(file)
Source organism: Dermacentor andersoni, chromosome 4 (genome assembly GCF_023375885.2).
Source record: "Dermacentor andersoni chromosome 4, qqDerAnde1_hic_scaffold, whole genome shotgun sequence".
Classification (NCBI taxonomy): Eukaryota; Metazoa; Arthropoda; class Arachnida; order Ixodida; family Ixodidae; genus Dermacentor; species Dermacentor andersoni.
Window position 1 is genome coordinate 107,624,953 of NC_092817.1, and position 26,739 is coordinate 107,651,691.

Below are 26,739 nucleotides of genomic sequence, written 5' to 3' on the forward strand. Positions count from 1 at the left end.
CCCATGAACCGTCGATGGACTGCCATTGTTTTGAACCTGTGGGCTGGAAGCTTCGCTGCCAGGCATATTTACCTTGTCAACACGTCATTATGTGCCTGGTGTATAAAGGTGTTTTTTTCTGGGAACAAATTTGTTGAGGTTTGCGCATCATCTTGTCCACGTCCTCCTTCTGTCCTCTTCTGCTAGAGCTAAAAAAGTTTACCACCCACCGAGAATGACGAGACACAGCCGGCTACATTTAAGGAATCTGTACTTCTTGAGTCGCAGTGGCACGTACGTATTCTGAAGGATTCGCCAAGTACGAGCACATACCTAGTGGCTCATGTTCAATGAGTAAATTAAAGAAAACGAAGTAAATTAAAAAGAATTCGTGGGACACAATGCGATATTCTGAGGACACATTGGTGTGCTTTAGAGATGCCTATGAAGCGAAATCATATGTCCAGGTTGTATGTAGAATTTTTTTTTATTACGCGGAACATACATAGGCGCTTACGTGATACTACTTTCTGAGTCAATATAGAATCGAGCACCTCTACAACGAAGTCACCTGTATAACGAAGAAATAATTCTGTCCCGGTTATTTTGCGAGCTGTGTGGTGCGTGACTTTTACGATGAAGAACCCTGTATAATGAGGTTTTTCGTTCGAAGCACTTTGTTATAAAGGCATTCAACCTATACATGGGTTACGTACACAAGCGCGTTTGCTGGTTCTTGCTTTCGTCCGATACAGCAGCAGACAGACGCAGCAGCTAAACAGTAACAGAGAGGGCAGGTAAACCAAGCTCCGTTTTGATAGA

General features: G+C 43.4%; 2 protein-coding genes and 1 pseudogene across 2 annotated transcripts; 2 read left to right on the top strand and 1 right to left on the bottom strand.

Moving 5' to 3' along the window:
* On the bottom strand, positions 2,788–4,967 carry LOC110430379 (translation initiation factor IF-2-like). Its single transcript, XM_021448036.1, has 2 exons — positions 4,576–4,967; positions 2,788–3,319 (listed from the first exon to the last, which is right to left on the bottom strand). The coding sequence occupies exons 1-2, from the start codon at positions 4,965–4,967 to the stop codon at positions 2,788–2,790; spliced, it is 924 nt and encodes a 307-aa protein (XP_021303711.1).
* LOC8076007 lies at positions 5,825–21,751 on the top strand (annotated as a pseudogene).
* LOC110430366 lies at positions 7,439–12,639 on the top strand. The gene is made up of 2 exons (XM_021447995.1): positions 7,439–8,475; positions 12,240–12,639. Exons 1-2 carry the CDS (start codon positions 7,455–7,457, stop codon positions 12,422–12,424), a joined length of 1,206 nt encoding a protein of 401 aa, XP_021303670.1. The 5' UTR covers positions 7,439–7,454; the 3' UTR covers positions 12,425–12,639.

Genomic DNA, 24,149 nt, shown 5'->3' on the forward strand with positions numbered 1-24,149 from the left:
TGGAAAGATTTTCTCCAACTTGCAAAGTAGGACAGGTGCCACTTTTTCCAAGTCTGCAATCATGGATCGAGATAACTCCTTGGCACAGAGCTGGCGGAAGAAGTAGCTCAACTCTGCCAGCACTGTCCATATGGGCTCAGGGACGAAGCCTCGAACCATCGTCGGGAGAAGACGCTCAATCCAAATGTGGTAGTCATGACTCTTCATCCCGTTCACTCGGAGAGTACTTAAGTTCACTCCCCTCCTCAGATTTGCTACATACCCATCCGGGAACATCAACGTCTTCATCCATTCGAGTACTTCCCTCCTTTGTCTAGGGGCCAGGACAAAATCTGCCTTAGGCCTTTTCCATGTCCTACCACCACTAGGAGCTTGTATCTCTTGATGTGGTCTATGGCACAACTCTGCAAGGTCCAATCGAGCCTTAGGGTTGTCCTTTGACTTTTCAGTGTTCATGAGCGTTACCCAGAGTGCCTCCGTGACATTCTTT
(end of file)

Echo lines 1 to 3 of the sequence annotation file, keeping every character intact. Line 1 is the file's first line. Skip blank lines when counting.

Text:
Source organism: Dermacentor andersoni, chromosome 4 (genome assembly GCF_023375885.2).
Source record: "Dermacentor andersoni chromosome 4, qqDerAnde1_hic_scaffold, whole genome shotgun sequence".
Classification (NCBI taxonomy): Eukaryota; Metazoa; Arthropoda; class Arachnida; order Ixodida; family Ixodidae; genus Dermacentor; species Dermacentor andersoni.